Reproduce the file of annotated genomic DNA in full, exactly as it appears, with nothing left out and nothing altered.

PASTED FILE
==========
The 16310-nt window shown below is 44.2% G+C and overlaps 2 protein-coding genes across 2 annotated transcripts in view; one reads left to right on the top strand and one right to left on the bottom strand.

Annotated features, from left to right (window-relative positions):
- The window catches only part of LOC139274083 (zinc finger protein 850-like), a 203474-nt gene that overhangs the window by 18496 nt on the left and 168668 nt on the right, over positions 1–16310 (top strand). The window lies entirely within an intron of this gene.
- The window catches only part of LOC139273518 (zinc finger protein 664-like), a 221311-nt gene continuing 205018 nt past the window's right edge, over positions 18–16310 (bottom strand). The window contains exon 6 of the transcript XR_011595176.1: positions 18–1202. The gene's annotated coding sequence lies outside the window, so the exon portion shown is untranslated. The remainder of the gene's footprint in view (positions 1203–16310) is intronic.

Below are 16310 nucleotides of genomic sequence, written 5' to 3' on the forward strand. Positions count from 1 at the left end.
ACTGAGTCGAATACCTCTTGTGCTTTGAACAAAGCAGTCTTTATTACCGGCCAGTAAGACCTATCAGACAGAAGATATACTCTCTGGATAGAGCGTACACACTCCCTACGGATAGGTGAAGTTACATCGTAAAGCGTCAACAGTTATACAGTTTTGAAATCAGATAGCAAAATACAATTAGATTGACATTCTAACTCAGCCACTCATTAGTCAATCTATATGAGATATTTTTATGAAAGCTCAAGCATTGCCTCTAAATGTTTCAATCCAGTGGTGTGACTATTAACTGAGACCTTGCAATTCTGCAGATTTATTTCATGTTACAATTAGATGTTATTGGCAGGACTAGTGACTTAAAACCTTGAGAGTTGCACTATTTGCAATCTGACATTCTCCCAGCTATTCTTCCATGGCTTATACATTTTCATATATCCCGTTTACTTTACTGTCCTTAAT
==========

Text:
The 16310-nt window shown below is 44.2% G+C and overlaps 2 protein-coding genes across 2 annotated transcripts in view; one reads left to right on the top strand and one right to left on the bottom strand.

Annotated features, from left to right (window-relative positions):
- The window catches only part of LOC139274083 (zinc finger protein 850-like), a 203474-nt gene that overhangs the window by 18496 nt on the left and 168668 nt on the right, over positions 1–16310 (top strand). The window lies entirely within an intron of this gene.
- The window catches only part of LOC139273518 (zinc finger protein 664-like), a 221311-nt gene continuing 205018 nt past the window's right edge, over positions 18–16310 (bottom strand). The window contains exon 6 of the transcript XR_011595176.1: positions 18–1202. The gene's annotated coding sequence lies outside the window, so the exon portion shown is untranslated. The remainder of the gene's footprint in view (positions 1203–16310) is intronic.

Below are 16310 nucleotides of genomic sequence, written 5' to 3' on the forward strand. Positions count from 1 at the left end.
ACTGAGTCGAATACCTCTTGTGCTTTGAACAAAGCAGTCTTTATTACCGGCCAGTAAGACCTATCAGACAGAAGATATACTCTCTGGATAGAGCGTACACACTCCCTACGGATAGGTGAAGTTACATCGTAAAGCGTCAACAGTTATACAGTTTTGAAATCAGATAGCAAAATACAATTAGATTGACATTCTAACTCAGCCACTCATTAGTCAATCTATATGAGATATTTTTATGAAAGCTCAAGCATTGCCTCTAAATGTTTCAATCCAGTGGTGTGACTATTAACTGAGACCTTGCAATTCTGCAGATTTATTTCATGTTACAATTAGATGTTATTGGCAGGACTAGTGACTTAAAACCTTGAGAGTTGCACTATTTGCAATCTGACATTCTCCCAGCTATTCTTCCATGGCTTATACATTTTCATATATCCCGTTTACTTTACTGTCCTTAAT